It could be easily modified for four or more thrusters.



(Robert) #7

It is a tradition set-up with two vertical thrusters and two horizontal thrusters for forward and reverse. They have the receiver at the surface and the ESCs on the ROV. They are running the signal lines down the umbilical. The are getting the signal down, but can not get the radio programed to run the thrusters correctly.

What is the best place to get the Arduino Card and can you use any analog joystick? They used PWM with with analog joy sticks last year, but wanted to use your thrusters. We need a back-up plan if they can not get this RC controller working.

(Rusty) #8


You can use any analog joystick, but the settings might be slightly different for some. You can buy the Arduino from many different sources like Sparkfun.com or Adafruit.com. You can get the Parallax joystick here.


(Robert) #9


Kids got everything you suggested and are working on the RC and Arduino. They loaded up the code and wired the Arduino. We had one of the Marine Tech students from Alpena Community College help them load up the program, still no movement from the thrusters. They were wondering if you have a picture of the wire set-up to compare it to?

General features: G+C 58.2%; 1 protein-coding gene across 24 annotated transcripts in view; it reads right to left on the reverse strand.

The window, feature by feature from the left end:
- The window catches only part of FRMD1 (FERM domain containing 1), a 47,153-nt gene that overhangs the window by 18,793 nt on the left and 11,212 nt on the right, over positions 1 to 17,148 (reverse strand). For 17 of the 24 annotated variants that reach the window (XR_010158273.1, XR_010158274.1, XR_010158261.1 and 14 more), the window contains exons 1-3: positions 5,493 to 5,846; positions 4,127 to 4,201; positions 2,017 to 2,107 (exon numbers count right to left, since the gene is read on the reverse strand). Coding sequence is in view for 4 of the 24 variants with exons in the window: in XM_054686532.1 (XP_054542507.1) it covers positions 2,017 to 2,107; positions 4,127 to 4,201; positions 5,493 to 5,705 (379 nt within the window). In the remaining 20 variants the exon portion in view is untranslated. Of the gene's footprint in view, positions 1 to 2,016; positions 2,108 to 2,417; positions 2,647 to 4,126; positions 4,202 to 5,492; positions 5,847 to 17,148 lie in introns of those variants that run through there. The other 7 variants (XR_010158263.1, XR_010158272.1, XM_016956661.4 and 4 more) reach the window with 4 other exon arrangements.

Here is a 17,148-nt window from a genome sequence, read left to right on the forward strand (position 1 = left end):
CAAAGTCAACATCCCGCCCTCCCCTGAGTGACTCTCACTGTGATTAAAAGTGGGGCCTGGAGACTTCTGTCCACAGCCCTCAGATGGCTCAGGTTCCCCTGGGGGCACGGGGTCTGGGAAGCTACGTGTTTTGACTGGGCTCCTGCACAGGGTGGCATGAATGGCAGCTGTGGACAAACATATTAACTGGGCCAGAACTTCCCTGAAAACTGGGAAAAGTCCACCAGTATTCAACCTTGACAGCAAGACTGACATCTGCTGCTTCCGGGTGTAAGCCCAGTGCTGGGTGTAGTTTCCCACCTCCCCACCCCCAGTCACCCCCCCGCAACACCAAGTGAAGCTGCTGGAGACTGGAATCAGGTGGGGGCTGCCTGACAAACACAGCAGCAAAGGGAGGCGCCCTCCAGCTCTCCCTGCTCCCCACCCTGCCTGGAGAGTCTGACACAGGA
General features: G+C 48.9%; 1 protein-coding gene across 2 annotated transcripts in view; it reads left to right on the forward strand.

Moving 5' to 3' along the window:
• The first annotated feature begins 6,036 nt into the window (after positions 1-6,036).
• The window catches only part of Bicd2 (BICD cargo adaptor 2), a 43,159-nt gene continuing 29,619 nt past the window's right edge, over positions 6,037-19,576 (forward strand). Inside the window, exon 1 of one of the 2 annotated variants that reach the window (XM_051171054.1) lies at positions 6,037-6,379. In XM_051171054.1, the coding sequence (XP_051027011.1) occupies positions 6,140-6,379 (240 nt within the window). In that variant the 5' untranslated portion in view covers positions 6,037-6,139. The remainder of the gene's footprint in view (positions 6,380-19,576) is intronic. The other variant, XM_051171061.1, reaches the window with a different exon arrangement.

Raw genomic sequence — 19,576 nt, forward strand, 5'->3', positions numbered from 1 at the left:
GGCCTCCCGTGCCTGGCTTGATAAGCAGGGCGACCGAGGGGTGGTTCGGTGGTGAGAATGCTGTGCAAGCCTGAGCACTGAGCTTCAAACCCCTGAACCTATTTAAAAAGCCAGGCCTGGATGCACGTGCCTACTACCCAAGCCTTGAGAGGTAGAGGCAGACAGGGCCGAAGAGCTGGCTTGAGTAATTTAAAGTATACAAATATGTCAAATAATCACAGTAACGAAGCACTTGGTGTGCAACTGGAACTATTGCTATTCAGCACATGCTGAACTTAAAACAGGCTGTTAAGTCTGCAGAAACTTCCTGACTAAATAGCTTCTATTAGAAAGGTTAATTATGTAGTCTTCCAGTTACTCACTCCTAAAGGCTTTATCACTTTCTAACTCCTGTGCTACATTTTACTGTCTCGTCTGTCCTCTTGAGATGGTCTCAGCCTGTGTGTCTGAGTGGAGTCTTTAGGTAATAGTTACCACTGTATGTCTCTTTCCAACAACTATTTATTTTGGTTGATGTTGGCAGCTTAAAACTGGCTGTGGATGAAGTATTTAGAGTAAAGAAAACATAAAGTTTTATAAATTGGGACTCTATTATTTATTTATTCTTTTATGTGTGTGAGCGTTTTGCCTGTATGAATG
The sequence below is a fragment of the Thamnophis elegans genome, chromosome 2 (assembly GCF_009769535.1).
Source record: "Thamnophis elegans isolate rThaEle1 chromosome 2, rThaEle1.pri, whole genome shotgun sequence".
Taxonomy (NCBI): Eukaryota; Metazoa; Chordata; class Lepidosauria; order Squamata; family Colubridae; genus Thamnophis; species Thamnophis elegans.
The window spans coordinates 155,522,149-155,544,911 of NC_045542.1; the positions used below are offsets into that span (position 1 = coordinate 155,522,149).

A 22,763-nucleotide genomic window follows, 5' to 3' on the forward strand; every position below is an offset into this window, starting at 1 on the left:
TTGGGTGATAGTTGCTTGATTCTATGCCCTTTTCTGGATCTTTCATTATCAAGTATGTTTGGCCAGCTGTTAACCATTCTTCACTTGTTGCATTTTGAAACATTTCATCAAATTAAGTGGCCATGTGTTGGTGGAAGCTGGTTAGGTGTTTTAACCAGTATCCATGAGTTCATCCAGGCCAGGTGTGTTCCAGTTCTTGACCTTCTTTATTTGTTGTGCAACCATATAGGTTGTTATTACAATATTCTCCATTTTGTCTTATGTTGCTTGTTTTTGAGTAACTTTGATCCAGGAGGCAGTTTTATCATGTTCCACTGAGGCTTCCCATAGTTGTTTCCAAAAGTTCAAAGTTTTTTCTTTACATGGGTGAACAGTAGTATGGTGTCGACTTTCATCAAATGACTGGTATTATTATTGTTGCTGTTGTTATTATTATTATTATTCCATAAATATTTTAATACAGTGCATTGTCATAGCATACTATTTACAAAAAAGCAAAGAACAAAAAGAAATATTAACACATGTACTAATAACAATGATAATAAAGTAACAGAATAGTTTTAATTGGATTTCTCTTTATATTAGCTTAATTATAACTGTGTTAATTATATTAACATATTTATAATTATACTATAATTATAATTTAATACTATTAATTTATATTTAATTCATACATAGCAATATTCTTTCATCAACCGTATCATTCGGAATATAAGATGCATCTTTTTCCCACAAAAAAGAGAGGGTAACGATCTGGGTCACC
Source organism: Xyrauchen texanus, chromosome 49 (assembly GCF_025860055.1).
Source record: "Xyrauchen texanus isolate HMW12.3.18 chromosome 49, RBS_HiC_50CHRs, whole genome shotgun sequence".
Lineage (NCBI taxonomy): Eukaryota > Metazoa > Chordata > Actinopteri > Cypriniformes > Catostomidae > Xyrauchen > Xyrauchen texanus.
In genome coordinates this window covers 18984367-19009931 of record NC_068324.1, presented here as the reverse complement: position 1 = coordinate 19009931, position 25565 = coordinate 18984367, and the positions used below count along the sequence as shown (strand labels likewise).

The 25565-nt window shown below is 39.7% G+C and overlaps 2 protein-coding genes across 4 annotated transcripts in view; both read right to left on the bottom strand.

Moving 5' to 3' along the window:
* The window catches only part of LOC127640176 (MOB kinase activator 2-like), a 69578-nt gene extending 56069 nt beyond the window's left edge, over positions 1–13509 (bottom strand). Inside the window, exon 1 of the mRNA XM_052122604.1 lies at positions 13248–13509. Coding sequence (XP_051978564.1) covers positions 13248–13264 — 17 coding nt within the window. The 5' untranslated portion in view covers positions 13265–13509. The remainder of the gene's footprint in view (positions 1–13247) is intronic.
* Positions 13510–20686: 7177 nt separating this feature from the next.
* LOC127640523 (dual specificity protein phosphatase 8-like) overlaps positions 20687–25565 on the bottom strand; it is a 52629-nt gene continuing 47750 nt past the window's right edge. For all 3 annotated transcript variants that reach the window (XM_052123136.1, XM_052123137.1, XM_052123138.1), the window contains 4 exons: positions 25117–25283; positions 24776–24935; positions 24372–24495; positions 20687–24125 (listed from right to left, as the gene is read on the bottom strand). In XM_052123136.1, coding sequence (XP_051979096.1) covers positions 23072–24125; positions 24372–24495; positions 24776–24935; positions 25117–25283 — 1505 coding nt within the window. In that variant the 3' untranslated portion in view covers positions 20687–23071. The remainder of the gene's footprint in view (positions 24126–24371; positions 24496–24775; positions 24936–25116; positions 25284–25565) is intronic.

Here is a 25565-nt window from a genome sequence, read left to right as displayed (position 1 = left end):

(Rusty) #10

Hi Robert,

Sorry for the delayed response. I’ll put together a wiring diagram that should help you out.

Can you confirm for me that you got the Parallax joysticks and an Arduino Uno?


(Rusty) #11


Here’s a diagram of the wiring for the example code provided here.

Let me know if you have any questions! We’re happy to help.


(Robert) #12

Yes, we have both. Thank you for your help. Kids wanted me to ask about a link to a picture of the T100s they can use, with permission, for the MATE ROV competition board and report. They would like to do some advertising for you to support your company and to show how much support you have given them.